Dandridge testified he did not know Brown and had only seen Harris once. Dandridge testified that during the incident his body was shaking, and his hands were shaking. His heart was pounding and beating fast, and he felt like his chest was shaking. He kept looking at his mother, still in the driver's seat, who had a heart condition and was holding her chest. He was scared.

During a jury trial for first-degree murder and the use of a firearm in the commission of murder, Dandridge requested jury instructions for both the lesser-included offenses of second-degree murder and voluntary manslaughter and for self-defense. The trial court gave the jury instructions on self-defense and second-degree murder but refused the instruction on voluntary manslaughter. The jury convicted Dandridge of second-degree murder and the use of a firearm in the commission of murder.

II. ANALYSIS

A. Standard of Review

This Court's standard of review where the trial court refuses a jury instruction is well-established. "As a general rule, the matter of granting and denying instructions . . . rest[s] in the sound discretion of the trial court." Lienau, 69 Va.App. at 264 (alterations in original). "The trial court's 'broad discretion in giving or denying instructions requested' is reviewed for an abuse of discretion." King v. Commonwealth, 64 Va.App. 580, 586 (2015) (en banc) (quoting Gaines v. Commonwealth, 39 Va.App. 562, 568 (2003) (en banc)).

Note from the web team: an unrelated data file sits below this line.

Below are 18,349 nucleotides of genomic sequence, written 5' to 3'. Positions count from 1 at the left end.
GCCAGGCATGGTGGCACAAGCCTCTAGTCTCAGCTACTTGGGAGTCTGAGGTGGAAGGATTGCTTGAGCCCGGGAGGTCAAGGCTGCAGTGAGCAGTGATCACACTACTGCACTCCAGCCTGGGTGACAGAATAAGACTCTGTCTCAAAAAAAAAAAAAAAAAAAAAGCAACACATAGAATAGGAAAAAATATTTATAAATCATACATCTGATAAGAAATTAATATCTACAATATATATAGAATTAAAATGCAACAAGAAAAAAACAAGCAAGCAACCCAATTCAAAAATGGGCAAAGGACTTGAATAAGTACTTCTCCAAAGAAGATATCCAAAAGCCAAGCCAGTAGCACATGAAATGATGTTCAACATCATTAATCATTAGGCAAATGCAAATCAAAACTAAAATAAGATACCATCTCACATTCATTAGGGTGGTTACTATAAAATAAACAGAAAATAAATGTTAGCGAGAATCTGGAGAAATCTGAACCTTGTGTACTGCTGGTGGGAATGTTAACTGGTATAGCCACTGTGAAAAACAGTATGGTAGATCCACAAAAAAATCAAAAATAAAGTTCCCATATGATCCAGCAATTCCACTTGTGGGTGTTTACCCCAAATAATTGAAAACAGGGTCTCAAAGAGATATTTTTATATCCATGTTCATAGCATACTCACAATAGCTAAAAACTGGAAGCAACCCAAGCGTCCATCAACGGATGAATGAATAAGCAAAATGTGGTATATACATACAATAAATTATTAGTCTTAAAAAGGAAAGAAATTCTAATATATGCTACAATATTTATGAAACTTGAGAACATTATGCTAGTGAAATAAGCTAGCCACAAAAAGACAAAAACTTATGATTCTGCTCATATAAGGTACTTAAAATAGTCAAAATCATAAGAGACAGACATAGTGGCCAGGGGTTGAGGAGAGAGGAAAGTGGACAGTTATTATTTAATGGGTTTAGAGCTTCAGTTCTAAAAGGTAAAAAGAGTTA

However, "if there is evidence in the record to support the defendant's theory of defense, the trial judge may not refuse to grant a proper, proffered instruction." King, 64 Va.App. at 587 (quoting Foster v. Commonwealth, 13 Va.App. 380, 383 (1991)). . . . The theory, however, must find support in the evidence. "A defendant is entitled to have the jury instructed only on those theories of the case that are supported by [more than a scintilla of] evidence." Id. (alteration in original) (quoting Eaton v. Commonwealth, 240 Va. 236, 255 (1990)). "'The weight of the credible evidence that will amount to more than a mere scintilla . . . is a matter to be resolved on a case-by-case basis' by assessing the evidence in support of a proposition against the 'other credible evidence that negates' it." Id. (omission in original).

Lienau, 69 Va.App. at 264. "Where the conflicting evidence tends to sustain either the prosecution's or defense's theory of the case, the trial judge must instruct the jury as to both theories." King, 64 Va.App. at 587 (quoting Foster, 13 Va.App. at 383). Phrased differently, "if there is evidence in the record to support the defendant's theory of defense, the trial judge may not refuse to grant a proper, proffered instruction." Consequently, "the trial court must instruct on both theories to guide a jury in their deliberations as to the law applicable to the case, depending upon how the jury decides the facts."

Id.

Moreover, the defendant is entitled to an instruction for a lesser-included offense if a jury could "rationally find the defendant guilty of the lesser offense yet acquit him of the greater." Edwards v. Commonwealth, 65 Va.App....